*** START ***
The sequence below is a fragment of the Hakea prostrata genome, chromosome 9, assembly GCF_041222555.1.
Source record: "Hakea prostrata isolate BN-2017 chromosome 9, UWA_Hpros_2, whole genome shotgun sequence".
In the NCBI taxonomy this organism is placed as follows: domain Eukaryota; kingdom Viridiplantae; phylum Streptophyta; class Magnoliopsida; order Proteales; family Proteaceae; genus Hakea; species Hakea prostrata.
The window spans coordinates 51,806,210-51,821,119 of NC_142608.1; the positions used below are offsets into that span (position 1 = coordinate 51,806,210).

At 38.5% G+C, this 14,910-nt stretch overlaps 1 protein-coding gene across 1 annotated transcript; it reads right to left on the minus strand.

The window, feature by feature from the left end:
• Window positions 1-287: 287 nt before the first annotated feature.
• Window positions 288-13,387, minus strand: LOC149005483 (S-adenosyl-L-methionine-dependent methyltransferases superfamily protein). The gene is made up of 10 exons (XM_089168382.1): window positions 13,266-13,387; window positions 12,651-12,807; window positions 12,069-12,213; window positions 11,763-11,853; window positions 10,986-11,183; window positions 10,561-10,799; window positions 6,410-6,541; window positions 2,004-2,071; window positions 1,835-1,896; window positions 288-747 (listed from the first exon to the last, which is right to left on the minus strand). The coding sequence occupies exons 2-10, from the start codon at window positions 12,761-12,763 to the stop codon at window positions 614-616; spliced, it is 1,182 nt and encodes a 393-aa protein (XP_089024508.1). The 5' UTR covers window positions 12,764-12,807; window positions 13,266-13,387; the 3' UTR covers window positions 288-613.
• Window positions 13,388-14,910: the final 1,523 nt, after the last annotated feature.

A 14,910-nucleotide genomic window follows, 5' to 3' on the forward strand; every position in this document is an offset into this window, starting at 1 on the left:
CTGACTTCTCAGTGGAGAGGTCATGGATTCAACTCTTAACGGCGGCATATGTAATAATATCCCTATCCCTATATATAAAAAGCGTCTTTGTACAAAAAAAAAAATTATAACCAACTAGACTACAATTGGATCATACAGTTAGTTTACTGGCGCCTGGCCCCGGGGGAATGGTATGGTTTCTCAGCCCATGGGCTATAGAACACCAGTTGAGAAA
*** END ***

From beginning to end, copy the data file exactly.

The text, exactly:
The sequence below is a fragment of the Hakea prostrata genome, chromosome 9, assembly GCF_041222555.1.
Source record: "Hakea prostrata isolate BN-2017 chromosome 9, UWA_Hpros_2, whole genome shotgun sequence".
In the NCBI taxonomy this organism is placed as follows: domain Eukaryota; kingdom Viridiplantae; phylum Streptophyta; class Magnoliopsida; order Proteales; family Proteaceae; genus Hakea; species Hakea prostrata.
The window spans coordinates 51,806,210-51,821,119 of NC_142608.1; the positions used below are offsets into that span (position 1 = coordinate 51,806,210).

At 38.5% G+C, this 14,910-nt stretch overlaps 1 protein-coding gene across 1 annotated transcript; it reads right to left on the minus strand.

The window, feature by feature from the left end:
• Window positions 1-287: 287 nt before the first annotated feature.
• Window positions 288-13,387, minus strand: LOC149005483 (S-adenosyl-L-methionine-dependent methyltransferases superfamily protein). The gene is made up of 10 exons (XM_089168382.1): window positions 13,266-13,387; window positions 12,651-12,807; window positions 12,069-12,213; window positions 11,763-11,853; window positions 10,986-11,183; window positions 10,561-10,799; window positions 6,410-6,541; window positions 2,004-2,071; window positions 1,835-1,896; window positions 288-747 (listed from the first exon to the last, which is right to left on the minus strand). The coding sequence occupies exons 2-10, from the start codon at window positions 12,761-12,763 to the stop codon at window positions 614-616; spliced, it is 1,182 nt and encodes a 393-aa protein (XP_089024508.1). The 5' UTR covers window positions 12,764-12,807; window positions 13,266-13,387; the 3' UTR covers window positions 288-613.
• Window positions 13,388-14,910: the final 1,523 nt, after the last annotated feature.

A 14,910-nucleotide genomic window follows, 5' to 3' on the forward strand; every position in this document is an offset into this window, starting at 1 on the left:
CTGACTTCTCAGTGGAGAGGTCATGGATTCAACTCTTAACGGCGGCATATGTAATAATATCCCTATCCCTATATATAAAAAGCGTCTTTGTACAAAAAAAAAAATTATAACCAACTAGACTACAATTGGATCATACAGTTAGTTTACTGGCGCCTGGCCCCGGGGGAATGGTATGGTTTCTCAGCCCATGGGCTATAGAACACCAGTTGAGAAA